And lastly, my new favorite, Airbnb! A cheap alternative to hotels, Airbnb allows you to stay in other people's homes (and usually meet the owner's as well - providing lots of insight and local advice on your current city). I've recently stayed at Airbnbs in Tasmania as well as London and couldn't be more satisfied with each experience!

2. Be a backpacker

Backpacking through the ancient city of Bagan, Myanmar

Backpacking through the ancient city of Bagan, Myanmar

There is a nomadic lifestyle associated with simply using a carry-on size backpack while traveling, in lieu of a rolly suitcase. You'll skip the airlines charges for checked luggage, you'll learn to prioritize when packing, and you'll skip the impulsive travel buys simply because you don't have the room in your bag.

3. Pack a water filter (and reusable bottle)

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When traveling through Asia, my friends and I saved heaps by simply packing a water filter. This way we were able to refill our water bottle wherever, and not have the worry of getting sick in the case that it was contaminated water. These days there are even water bottles with filters attached within them. However, I used a simple life straw and never once got sick. Amazon.com : LifeStraw Personal Water Filter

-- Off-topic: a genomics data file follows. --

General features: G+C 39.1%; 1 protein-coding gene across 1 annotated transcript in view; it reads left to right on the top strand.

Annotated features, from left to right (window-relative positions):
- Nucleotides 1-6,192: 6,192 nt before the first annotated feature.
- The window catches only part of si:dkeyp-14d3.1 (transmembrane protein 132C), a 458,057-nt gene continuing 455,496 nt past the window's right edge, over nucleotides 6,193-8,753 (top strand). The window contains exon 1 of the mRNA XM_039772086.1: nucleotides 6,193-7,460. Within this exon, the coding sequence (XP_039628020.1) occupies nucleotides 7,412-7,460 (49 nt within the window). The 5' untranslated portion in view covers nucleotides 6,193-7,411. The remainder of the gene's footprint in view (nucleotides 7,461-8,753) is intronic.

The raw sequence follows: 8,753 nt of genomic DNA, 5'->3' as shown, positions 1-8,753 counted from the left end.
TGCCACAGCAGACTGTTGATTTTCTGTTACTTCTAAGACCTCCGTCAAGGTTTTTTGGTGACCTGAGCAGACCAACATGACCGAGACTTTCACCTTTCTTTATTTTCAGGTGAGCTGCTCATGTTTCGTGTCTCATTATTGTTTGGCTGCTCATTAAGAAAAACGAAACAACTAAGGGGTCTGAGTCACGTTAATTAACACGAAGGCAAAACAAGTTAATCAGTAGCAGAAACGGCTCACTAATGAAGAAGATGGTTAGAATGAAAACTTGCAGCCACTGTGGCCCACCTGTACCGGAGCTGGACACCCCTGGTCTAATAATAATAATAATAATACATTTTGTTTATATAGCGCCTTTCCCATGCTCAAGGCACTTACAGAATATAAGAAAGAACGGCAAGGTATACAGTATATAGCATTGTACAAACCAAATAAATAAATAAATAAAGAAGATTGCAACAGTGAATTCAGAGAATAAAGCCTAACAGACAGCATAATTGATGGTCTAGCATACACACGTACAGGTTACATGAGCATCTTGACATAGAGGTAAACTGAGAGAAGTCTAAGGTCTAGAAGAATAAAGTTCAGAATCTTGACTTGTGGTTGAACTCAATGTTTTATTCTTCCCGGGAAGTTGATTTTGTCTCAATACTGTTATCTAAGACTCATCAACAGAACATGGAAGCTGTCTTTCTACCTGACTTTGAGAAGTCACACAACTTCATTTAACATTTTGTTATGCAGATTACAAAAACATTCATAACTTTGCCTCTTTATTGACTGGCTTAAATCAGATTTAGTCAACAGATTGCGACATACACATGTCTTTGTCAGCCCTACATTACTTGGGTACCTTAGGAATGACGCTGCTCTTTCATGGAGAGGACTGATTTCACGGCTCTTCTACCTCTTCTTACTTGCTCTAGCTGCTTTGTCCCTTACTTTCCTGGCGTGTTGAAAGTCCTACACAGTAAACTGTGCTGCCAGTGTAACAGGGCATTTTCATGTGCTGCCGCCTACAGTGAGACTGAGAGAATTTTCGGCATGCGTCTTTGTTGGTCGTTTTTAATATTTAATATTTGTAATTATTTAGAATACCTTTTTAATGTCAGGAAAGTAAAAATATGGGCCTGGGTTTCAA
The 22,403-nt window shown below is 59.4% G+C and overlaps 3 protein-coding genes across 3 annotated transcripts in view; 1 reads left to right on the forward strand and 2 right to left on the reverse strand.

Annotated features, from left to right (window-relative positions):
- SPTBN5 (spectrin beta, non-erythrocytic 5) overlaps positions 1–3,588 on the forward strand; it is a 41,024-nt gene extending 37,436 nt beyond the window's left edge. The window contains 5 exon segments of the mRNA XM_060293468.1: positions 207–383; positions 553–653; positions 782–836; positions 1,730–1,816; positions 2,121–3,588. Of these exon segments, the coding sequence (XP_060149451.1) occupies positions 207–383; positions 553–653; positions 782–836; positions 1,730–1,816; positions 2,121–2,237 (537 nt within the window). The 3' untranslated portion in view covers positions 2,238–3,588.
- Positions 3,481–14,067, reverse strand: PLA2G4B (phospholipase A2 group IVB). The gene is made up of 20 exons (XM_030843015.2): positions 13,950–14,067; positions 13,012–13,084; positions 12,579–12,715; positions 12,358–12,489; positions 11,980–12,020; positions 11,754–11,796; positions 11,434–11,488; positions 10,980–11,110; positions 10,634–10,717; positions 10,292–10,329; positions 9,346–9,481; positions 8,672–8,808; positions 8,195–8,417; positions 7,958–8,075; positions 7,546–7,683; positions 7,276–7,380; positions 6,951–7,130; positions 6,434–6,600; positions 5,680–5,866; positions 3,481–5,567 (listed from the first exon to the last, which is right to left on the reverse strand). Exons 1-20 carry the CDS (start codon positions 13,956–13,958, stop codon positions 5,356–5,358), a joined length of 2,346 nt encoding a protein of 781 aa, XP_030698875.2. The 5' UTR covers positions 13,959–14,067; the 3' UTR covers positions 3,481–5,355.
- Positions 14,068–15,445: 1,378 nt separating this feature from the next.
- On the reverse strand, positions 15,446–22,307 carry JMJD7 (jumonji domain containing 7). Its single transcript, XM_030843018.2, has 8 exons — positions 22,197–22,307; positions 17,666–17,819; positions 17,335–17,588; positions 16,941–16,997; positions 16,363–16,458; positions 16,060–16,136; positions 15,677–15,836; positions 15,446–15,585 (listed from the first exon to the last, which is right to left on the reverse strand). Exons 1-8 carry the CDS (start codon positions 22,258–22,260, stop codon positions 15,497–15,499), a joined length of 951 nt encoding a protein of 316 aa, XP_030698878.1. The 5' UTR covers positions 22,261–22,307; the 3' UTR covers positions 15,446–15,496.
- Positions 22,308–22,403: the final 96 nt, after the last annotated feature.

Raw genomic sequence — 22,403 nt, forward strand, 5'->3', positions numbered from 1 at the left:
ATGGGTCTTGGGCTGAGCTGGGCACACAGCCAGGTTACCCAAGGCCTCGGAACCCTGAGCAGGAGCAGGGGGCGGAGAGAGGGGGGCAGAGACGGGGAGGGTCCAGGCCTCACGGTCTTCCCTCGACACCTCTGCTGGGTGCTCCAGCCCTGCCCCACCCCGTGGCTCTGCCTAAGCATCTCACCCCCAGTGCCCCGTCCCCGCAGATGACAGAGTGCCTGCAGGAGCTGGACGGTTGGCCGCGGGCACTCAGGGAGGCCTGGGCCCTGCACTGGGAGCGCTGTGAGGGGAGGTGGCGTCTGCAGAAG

4. Set up your networks prior to leaving

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In this day and age of social networking, you're bound to know someone (or someone who knows someone) in the destination(s) you're headed. Reach out to friends and let them know your travel plans. Most likely they'll give you a connection in the area, and if not, they might just be able to give you some tricks of the trade for traveling solo there. There's nothing better than meeting a new friend in a new destination, and having them show you around. You get the perspective of a local but still have the feeling of an explorer.